Methane-producing microbes may be responsible for the largest mass extinction in Earth’s history

After Big Bang

Evidence left at the crime scene is abundant and global: Fossil remains show that sometime around 252 million years ago, about 90 percent of all species on Earth were suddenly wiped out — by far the largest of this planet’s five known mass extinctions. But pinpointing the culprit has been difficult, and controversial.

An outburst of methane produced effects similar to those predicted by current models of global climate change: a sudden, extreme rise in temperatures, combined with acidification of the oceans. In the case of the end-Permian extinction, virtually all shell-forming marine organisms were wiped out -- consistent with the observation that such shells cannot form in acidic waters. Earth image by NASA An outburst of methane produced effects similar to those predicted by current models of global climate change: a sudden, extreme rise in temperatures, combined with acidification of the oceans. In the case of the end-Permian extinction, virtually all shell-forming marine organisms were wiped out — consistent with the observation that such shells cannot form in acidic waters.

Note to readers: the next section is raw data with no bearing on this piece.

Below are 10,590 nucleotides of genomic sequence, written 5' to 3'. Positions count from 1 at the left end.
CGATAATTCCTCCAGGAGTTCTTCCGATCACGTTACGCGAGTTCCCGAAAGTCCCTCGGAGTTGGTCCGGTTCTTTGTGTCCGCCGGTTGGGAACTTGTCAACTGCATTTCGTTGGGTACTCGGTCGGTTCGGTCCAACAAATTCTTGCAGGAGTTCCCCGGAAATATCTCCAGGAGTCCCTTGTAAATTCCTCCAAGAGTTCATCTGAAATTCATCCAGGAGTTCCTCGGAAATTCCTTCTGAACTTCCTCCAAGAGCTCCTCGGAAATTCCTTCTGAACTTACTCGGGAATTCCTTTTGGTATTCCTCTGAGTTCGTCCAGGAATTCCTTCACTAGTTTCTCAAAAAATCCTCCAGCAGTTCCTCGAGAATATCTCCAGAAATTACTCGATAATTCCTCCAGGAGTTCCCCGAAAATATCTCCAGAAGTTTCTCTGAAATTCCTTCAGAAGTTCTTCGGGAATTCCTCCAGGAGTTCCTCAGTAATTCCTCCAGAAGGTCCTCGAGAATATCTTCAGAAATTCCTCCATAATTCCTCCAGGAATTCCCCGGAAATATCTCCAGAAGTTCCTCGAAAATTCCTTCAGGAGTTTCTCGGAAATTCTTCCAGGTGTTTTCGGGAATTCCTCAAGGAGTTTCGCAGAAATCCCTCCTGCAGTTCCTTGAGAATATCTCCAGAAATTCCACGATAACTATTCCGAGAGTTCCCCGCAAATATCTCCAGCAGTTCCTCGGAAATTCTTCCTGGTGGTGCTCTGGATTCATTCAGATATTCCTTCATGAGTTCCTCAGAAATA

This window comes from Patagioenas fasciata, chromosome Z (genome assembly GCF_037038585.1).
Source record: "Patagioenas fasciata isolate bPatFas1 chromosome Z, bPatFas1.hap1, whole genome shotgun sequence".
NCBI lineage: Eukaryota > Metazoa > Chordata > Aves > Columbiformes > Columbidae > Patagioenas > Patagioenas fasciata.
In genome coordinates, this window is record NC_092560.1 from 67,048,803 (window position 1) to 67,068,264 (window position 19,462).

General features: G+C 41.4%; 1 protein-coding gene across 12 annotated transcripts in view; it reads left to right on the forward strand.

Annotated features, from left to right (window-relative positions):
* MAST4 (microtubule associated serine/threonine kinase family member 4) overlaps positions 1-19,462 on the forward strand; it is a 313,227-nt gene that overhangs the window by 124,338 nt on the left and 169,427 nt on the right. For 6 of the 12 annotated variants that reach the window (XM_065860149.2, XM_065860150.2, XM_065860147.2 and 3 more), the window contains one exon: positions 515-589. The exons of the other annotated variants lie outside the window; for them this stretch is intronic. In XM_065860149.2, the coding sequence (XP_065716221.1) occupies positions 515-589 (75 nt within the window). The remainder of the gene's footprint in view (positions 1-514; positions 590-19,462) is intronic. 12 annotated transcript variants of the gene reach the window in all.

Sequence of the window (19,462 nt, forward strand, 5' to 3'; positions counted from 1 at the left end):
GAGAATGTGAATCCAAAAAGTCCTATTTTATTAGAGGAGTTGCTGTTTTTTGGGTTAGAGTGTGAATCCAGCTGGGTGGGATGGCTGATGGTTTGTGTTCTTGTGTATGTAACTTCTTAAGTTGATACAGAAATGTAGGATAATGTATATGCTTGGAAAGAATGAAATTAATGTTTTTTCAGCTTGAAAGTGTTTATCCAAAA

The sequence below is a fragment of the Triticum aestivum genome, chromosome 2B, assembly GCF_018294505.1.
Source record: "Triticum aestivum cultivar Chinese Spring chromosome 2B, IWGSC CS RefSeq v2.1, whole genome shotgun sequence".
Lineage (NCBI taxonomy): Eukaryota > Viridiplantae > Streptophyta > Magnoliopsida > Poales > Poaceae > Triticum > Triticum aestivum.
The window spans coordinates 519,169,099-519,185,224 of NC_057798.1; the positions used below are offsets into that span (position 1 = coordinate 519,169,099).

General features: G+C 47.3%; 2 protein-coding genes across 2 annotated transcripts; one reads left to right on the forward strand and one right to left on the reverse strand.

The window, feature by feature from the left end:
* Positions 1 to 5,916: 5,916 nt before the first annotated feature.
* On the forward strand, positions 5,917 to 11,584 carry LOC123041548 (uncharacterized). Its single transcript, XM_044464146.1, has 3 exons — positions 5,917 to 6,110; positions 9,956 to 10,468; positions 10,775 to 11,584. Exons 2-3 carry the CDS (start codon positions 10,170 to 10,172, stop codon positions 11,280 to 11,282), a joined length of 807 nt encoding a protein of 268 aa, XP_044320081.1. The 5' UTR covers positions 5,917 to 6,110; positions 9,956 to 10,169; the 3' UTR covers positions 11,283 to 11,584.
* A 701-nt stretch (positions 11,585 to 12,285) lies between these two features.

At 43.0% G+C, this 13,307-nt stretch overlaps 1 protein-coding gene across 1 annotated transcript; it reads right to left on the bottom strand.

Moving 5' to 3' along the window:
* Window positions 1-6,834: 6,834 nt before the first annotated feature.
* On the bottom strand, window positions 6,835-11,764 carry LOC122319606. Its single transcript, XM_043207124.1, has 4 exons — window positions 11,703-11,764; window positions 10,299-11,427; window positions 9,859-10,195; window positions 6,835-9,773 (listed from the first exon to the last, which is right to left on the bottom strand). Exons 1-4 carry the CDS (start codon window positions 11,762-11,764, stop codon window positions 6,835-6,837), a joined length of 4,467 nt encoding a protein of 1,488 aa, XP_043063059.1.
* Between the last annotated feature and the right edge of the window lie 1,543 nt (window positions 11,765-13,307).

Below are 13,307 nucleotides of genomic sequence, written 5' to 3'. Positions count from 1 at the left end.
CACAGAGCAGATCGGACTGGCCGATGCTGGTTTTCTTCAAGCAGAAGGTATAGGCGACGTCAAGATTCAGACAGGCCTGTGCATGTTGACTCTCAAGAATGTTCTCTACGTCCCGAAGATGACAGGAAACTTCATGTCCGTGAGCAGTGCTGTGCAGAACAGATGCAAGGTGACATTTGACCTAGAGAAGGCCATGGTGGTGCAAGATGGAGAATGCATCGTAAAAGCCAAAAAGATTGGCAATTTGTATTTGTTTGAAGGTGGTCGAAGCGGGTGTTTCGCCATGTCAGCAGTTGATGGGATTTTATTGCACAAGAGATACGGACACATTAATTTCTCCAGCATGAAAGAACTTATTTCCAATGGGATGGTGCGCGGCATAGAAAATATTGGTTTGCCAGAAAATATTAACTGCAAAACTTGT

Earth image by NASA

The perpetrators, this new work suggests, were not asteroids, volcanoes, or raging coal fires, all of which have been implicated previously. Rather, they were a form of microbes — specifically, methane-producing archaea called Methanosarcina — that…

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